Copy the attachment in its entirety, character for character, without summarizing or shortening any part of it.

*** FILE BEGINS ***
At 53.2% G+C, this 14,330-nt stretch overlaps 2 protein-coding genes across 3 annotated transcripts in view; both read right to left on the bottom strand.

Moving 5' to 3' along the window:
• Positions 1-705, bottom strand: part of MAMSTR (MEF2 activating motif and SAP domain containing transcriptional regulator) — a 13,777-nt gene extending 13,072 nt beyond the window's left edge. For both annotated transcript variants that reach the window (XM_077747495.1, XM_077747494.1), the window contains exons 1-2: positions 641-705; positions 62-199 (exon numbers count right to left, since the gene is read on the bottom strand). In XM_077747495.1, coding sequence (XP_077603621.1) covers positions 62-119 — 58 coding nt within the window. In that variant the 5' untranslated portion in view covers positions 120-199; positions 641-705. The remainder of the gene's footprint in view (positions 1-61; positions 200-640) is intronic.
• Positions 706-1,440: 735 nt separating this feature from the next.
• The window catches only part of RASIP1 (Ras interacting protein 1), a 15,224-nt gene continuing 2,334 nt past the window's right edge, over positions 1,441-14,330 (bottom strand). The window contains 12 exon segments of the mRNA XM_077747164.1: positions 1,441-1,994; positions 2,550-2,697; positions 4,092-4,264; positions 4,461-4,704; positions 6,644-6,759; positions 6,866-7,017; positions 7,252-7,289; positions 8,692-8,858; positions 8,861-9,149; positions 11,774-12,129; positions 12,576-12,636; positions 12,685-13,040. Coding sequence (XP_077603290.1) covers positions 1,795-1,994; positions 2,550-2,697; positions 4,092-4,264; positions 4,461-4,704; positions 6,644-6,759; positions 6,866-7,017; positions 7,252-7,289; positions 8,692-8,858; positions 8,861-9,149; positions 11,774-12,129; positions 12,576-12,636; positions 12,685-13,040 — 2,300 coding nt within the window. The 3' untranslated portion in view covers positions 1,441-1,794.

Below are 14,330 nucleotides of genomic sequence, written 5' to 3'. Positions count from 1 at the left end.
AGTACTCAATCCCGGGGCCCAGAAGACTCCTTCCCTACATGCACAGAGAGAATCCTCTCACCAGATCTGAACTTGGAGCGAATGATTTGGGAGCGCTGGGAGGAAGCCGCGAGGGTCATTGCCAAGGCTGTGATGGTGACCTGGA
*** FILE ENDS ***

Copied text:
At 53.2% G+C, this 14,330-nt stretch overlaps 2 protein-coding genes across 3 annotated transcripts in view; both read right to left on the bottom strand.

Moving 5' to 3' along the window:
• Positions 1-705, bottom strand: part of MAMSTR (MEF2 activating motif and SAP domain containing transcriptional regulator) — a 13,777-nt gene extending 13,072 nt beyond the window's left edge. For both annotated transcript variants that reach the window (XM_077747495.1, XM_077747494.1), the window contains exons 1-2: positions 641-705; positions 62-199 (exon numbers count right to left, since the gene is read on the bottom strand). In XM_077747495.1, coding sequence (XP_077603621.1) covers positions 62-119 — 58 coding nt within the window. In that variant the 5' untranslated portion in view covers positions 120-199; positions 641-705. The remainder of the gene's footprint in view (positions 1-61; positions 200-640) is intronic.
• Positions 706-1,440: 735 nt separating this feature from the next.
• The window catches only part of RASIP1 (Ras interacting protein 1), a 15,224-nt gene continuing 2,334 nt past the window's right edge, over positions 1,441-14,330 (bottom strand). The window contains 12 exon segments of the mRNA XM_077747164.1: positions 1,441-1,994; positions 2,550-2,697; positions 4,092-4,264; positions 4,461-4,704; positions 6,644-6,759; positions 6,866-7,017; positions 7,252-7,289; positions 8,692-8,858; positions 8,861-9,149; positions 11,774-12,129; positions 12,576-12,636; positions 12,685-13,040. Coding sequence (XP_077603290.1) covers positions 1,795-1,994; positions 2,550-2,697; positions 4,092-4,264; positions 4,461-4,704; positions 6,644-6,759; positions 6,866-7,017; positions 7,252-7,289; positions 8,692-8,858; positions 8,861-9,149; positions 11,774-12,129; positions 12,576-12,636; positions 12,685-13,040 — 2,300 coding nt within the window. The 3' untranslated portion in view covers positions 1,441-1,794.

Below are 14,330 nucleotides of genomic sequence, written 5' to 3'. Positions count from 1 at the left end.
AGTACTCAATCCCGGGGCCCAGAAGACTCCTTCCCTACATGCACAGAGAGAATCCTCTCACCAGATCTGAACTTGGAGCGAATGATTTGGGAGCGCTGGGAGGAAGCCGCGAGGGTCATTGCCAAGGCTGTGATGGTGACCTGGA